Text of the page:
Event Factfile -

Kirkby Bank and The Alum House

Great Broughton Village Hall

Monday 15th May 2017 at 7.30pm

Illustrated Talk

David Taylor, Grant Frew, John Kenny

At a very well attended lecture of more than forty members and visitors we were introduced to the history and development of the alum industry on Kirby Bank. The three lecturers, David Taylor, Grant Frew and Jon Kenny, each gave their own thoughts on the geology, history and geophysics of the alum site. This site was one of more than twenty works in North Yorkshire, with a wide variety of processes, between 1600 and 1870s. The Great Ayton and Kirby works were not operating for a long time.


The explanation of the geology given by David Taylor was illuminating, and very clear about the sequence of beds and the thicknesses. Similarly, with the reference to the seams of jet rock which are found just above the alum. There is little information about the works clear to see on the ground. There is much speculation about the water channels, for example. Personally, however, my own understanding is much more certain generally.


Grant Frew’s historical survey similarly achieved its objective of aiding understanding. Beginning with the late 16th century we were given a tour through the ages up to the 1870s. The significance of alum to the textile industry, in particular, and the economy, in general, was clearly explained. But the industry did end owing to the developing chemical industry and it is not certain why the operation at Kirby Bank was so short. The myth about the Chaloners and the Papal monopoly was debunked, there being no evidence to support it, and that alone was a valuable service.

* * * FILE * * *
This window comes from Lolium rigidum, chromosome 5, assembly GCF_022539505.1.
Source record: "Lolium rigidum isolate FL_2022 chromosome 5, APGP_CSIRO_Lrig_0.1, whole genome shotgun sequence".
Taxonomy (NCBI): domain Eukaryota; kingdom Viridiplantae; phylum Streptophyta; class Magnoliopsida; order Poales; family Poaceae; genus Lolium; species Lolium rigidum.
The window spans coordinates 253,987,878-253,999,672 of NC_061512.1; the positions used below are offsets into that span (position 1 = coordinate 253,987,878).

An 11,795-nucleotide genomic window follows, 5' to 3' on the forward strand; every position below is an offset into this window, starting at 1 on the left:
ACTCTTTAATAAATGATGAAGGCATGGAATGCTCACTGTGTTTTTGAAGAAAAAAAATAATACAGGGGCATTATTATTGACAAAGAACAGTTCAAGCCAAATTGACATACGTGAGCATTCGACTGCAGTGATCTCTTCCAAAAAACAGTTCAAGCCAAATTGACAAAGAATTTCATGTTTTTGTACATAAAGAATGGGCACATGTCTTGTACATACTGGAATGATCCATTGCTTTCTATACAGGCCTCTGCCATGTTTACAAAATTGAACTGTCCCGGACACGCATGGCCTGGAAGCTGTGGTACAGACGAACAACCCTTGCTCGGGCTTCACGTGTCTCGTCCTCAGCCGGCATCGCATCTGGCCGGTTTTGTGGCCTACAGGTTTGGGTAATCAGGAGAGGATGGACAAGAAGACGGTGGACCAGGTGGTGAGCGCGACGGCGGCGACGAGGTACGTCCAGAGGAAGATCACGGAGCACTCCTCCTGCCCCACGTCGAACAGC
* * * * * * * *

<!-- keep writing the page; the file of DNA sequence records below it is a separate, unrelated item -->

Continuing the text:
Jon Kenny’s discourse on the geophysics was quite revealing. Not much time had been allocated for this survey as the time available was shared with Kirkby churchyard, another worthy activity. The geophysics was essentially based on resistivity. This technique shows the possibility of the site but there is the element of the adventure attached and, like most interesting science, it does not appear to be exact. There remains much that can be done. Perhaps more excavation and reference to documents can be undertaken. Perhaps even an aerial survey using drones. What is clear is that we have an interesting project on the doorstep.